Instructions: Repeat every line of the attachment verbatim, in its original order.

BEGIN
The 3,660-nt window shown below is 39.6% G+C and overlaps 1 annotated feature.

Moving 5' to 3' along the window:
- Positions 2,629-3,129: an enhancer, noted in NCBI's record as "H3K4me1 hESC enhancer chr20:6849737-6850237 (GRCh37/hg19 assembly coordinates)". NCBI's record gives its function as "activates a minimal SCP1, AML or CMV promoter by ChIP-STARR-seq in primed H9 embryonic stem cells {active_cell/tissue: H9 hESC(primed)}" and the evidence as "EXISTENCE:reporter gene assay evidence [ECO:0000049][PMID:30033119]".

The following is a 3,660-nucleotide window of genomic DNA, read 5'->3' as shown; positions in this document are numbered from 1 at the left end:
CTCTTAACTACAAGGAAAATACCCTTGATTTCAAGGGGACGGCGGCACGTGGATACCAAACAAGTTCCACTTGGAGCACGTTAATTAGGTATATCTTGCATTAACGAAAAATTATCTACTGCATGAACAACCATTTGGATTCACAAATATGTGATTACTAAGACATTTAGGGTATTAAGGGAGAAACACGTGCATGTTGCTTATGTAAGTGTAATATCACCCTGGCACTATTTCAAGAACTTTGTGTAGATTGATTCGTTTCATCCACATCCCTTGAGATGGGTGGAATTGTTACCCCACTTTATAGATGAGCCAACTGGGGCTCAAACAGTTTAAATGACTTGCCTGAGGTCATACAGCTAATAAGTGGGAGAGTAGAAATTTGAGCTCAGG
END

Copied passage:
The 3,660-nt window shown below is 39.6% G+C and overlaps 1 annotated feature.

Moving 5' to 3' along the window:
- Positions 2,629-3,129: an enhancer, noted in NCBI's record as "H3K4me1 hESC enhancer chr20:6849737-6850237 (GRCh37/hg19 assembly coordinates)". NCBI's record gives its function as "activates a minimal SCP1, AML or CMV promoter by ChIP-STARR-seq in primed H9 embryonic stem cells {active_cell/tissue: H9 hESC(primed)}" and the evidence as "EXISTENCE:reporter gene assay evidence [ECO:0000049][PMID:30033119]".

The following is a 3,660-nucleotide window of genomic DNA, read 5'->3' as shown; positions in this document are numbered from 1 at the left end:
CTCTTAACTACAAGGAAAATACCCTTGATTTCAAGGGGACGGCGGCACGTGGATACCAAACAAGTTCCACTTGGAGCACGTTAATTAGGTATATCTTGCATTAACGAAAAATTATCTACTGCATGAACAACCATTTGGATTCACAAATATGTGATTACTAAGACATTTAGGGTATTAAGGGAGAAACACGTGCATGTTGCTTATGTAAGTGTAATATCACCCTGGCACTATTTCAAGAACTTTGTGTAGATTGATTCGTTTCATCCACATCCCTTGAGATGGGTGGAATTGTTACCCCACTTTATAGATGAGCCAACTGGGGCTCAAACAGTTTAAATGACTTGCCTGAGGTCATACAGCTAATAAGTGGGAGAGTAGAAATTTGAGCTCAGG